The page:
When you first learned how to drive, your instructor probably told you to adjust your seat, fasten your seatbelt, and adjust your mirrors. But, they probably didn’t tell you to put on sunscreen. You might be thinking, “sunscreen? But I’m inside my car, I can’t get a sunburn,” and you’d be right – you can’t get sunburned behind glass. You are, however, still at risk of premature aging (photoaging).

The sun emits both UVA and UVB rays. UVB rays cause sunburn and UVA rays cause premature aging. Glass absorbs almost all UVB radiation emitted by the sun, which is why you won’t get a sunburn when you’re behind glass. However, glass is not very good at absorbing UVA radiation – it lets about 75% of UVA rays through¹.

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Windshields in vehicles are specially manufactured to absorb more UVA rays than ordinary glass. They’re made of two layers of glass separated by a layer of plastic, which allows the windshield to absorb 98% of UVA rays. However, not all windows in the vehicle are made like this. The side and back windows usually do not contain any plastic, and therefore do not absorb as much UVA radiation². When the driver’s seat is on the left side of the vehicle, signs of overexposure like premature aging and skin cancer are more common on the left side of the body. When the driver’s seat is on the right side of the vehicle, the same pattern is seen on the right side of the body. Sun safety is especially important if you drive a convertible with the top down, or if you like driving with the sunroof open³.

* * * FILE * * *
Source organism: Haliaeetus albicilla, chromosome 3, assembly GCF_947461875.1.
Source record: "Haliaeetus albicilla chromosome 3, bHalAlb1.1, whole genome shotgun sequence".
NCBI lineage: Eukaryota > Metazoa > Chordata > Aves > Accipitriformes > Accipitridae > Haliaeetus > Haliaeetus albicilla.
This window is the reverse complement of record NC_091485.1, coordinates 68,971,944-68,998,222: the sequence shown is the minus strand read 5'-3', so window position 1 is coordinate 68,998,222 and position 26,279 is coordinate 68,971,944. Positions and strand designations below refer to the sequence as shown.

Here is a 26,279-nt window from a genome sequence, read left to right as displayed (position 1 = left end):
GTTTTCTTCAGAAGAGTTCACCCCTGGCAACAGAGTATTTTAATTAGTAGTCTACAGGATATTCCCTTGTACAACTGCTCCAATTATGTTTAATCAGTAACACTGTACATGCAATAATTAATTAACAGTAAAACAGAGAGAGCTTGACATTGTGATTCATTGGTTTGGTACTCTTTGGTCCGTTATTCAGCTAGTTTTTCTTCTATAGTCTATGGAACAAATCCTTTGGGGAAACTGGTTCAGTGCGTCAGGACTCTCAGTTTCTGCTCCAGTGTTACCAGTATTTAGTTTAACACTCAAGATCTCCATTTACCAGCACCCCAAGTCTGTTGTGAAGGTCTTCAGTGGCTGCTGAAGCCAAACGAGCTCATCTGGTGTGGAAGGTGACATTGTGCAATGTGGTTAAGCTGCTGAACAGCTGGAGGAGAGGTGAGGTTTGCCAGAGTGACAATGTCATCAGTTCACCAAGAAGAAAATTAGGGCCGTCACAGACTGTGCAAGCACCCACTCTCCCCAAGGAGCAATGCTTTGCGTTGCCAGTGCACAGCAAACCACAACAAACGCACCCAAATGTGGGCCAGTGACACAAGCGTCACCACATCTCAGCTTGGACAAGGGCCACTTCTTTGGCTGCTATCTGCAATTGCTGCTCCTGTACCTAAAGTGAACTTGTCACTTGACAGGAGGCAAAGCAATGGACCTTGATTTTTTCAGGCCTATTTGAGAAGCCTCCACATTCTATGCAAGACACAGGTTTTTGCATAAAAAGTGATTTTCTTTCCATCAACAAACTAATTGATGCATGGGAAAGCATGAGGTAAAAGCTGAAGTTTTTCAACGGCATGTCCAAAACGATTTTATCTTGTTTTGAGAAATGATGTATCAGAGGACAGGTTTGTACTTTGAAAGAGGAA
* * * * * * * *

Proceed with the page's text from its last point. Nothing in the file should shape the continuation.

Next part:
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This information can be concerning, especially if you have kids in the back seat. There are a few things you can do to help protect yourself and your family from UVA overexposure. You can look into getting your windows tinted, since this can block out more UV radiation. Also, continue to use sun protection in the car²⁻³. Since the primary concern here is UVA rays, make sure to choose a sunscreen that is labeled as broad-spectrum. This means that the sunscreen protects against UVA radiation (and UVB, but UVB is absorbed by glass anyways). Also, continue to wear hats and UV protective clothing just as if you were outside³. All things considered, the stress of the commute isn’t the only thing that can give you wrinkles!

  1. Helmenstine, A. M. (2015). Does Glass Block UV Light? Retrieved July 21, 2016
  2. Durbin, D. (2013). Car windows offer some sun protection, but can’t block out all harmful rays. Retrieved July 21, 2016
  3. Butler, S. T. (2013). Sun Hazards in Your Car. Retrieved July 21, 2016